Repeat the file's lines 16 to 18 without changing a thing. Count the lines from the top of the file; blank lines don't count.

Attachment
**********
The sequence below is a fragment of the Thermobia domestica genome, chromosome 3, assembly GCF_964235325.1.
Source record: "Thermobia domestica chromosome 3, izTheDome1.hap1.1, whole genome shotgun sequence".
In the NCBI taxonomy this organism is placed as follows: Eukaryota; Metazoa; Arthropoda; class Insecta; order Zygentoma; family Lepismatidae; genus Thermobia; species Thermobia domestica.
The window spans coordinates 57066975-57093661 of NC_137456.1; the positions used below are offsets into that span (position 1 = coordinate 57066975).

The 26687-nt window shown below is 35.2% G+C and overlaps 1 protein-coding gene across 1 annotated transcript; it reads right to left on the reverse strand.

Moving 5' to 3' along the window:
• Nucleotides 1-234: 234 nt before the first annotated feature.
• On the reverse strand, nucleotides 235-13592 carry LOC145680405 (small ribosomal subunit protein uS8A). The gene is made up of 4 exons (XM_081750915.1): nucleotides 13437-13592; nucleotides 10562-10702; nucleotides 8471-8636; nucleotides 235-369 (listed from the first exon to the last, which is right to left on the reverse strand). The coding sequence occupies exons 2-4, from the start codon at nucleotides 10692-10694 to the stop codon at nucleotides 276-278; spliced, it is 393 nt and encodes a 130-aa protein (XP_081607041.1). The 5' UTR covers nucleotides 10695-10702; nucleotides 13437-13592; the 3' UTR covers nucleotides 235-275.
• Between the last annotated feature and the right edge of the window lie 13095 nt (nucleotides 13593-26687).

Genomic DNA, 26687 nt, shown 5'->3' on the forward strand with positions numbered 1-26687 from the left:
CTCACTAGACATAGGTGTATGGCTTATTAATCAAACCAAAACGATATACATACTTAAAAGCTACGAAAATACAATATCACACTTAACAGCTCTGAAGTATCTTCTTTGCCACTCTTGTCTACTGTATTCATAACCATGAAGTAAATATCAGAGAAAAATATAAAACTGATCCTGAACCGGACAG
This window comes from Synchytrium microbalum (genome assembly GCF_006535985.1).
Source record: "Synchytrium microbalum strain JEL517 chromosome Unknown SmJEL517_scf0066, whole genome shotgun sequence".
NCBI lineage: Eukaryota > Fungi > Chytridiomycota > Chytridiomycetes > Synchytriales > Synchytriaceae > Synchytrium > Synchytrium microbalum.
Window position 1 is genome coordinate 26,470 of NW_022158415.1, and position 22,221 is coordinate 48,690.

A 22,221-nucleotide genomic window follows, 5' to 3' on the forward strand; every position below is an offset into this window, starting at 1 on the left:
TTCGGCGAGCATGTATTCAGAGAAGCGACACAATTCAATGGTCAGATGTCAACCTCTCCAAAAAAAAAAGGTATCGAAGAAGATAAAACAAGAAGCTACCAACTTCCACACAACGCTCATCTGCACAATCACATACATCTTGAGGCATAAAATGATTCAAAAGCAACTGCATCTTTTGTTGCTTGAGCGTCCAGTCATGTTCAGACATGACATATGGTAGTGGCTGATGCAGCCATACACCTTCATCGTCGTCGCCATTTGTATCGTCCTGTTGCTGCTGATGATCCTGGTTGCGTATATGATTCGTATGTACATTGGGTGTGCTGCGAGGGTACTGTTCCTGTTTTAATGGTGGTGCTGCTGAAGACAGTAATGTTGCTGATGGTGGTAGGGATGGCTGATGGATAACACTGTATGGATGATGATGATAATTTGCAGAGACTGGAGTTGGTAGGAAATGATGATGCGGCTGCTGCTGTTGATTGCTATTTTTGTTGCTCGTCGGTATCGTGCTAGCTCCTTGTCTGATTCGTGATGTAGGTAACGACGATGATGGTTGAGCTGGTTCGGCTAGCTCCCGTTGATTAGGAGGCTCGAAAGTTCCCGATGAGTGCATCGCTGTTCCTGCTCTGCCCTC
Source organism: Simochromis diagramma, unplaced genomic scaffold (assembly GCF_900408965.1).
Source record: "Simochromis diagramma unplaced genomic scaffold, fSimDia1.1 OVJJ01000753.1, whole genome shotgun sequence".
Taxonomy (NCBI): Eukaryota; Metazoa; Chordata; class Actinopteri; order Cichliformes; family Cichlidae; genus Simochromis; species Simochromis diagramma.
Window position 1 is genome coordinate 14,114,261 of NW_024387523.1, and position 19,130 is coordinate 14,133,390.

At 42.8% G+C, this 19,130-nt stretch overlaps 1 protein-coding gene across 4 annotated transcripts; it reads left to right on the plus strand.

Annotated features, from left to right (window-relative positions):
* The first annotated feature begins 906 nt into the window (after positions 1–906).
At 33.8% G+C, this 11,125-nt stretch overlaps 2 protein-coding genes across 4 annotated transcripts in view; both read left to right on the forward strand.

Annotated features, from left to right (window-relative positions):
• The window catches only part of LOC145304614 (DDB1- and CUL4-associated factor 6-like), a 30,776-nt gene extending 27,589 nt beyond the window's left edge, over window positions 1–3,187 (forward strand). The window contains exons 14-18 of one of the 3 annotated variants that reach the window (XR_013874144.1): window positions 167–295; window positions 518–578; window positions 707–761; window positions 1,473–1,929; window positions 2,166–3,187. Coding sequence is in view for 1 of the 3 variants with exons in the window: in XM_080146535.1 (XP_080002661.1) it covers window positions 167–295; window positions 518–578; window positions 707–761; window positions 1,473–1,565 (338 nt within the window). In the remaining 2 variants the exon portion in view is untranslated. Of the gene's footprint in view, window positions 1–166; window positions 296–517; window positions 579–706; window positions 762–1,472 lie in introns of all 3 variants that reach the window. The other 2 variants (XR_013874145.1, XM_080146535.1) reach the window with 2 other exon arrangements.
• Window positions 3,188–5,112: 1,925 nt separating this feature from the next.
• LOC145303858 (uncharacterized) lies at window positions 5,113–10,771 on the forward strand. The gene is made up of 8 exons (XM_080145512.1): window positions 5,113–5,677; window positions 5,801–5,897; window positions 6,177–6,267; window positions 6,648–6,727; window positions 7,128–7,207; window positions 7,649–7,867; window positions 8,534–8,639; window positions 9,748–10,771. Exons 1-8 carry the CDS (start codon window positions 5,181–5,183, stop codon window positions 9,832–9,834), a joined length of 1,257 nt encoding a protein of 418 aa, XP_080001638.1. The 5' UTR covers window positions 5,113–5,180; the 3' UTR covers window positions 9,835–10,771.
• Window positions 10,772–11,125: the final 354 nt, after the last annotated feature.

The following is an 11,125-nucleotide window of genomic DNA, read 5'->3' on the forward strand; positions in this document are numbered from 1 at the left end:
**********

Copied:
A 22,221-nucleotide genomic window follows, 5' to 3' on the forward strand; every position below is an offset into this window, starting at 1 on the left:
TTCGGCGAGCATGTATTCAGAGAAGCGACACAATTCAATGGTCAGATGTCAACCTCTCCAAAAAAAAAAGGTATCGAAGAAGATAAAACAAGAAGCTACCAACTTCCACACAACGCTCATCTGCACAATCACATACATCTTGAGGCATAAAATGATTCAAAAGCAACTGCATCTTTTGTTGCTTGAGCGTCCAGTCATGTTCAGACATGACATATGGTAGTGGCTGATGCAGCCATACACCTTCATCGTCGTCGCCATTTGTATCGTCCTGTTGCTGCTGATGATCCTGGTTGCGTATATGATTCGTATGTACATTGGGTGTGCTGCGAGGGTACTGTTCCTGTTTTAATGGTGGTGCTGCTGAAGACAGTAATGTTGCTGATGGTGGTAGGGATGGCTGATGGATAACACTGTATGGATGATGATGATAATTTGCAGAGACTGGAGTTGGTAGGAAATGATGATGCGGCTGCTGCTGTTGATTGCTATTTTTGTTGCTCGTCGGTATCGTGCTAGCTCCTTGTCTGATTCGTGATGTAGGTAACGACGATGATGGTTGAGCTGGTTCGGCTAGCTCCCGTTGATTAGGAGGCTCGAAAGTTCCCGATGAGTGCATCGCTGTTCCTGCTCTGCCCTC
Source organism: Simochromis diagramma, unplaced genomic scaffold (assembly GCF_900408965.1).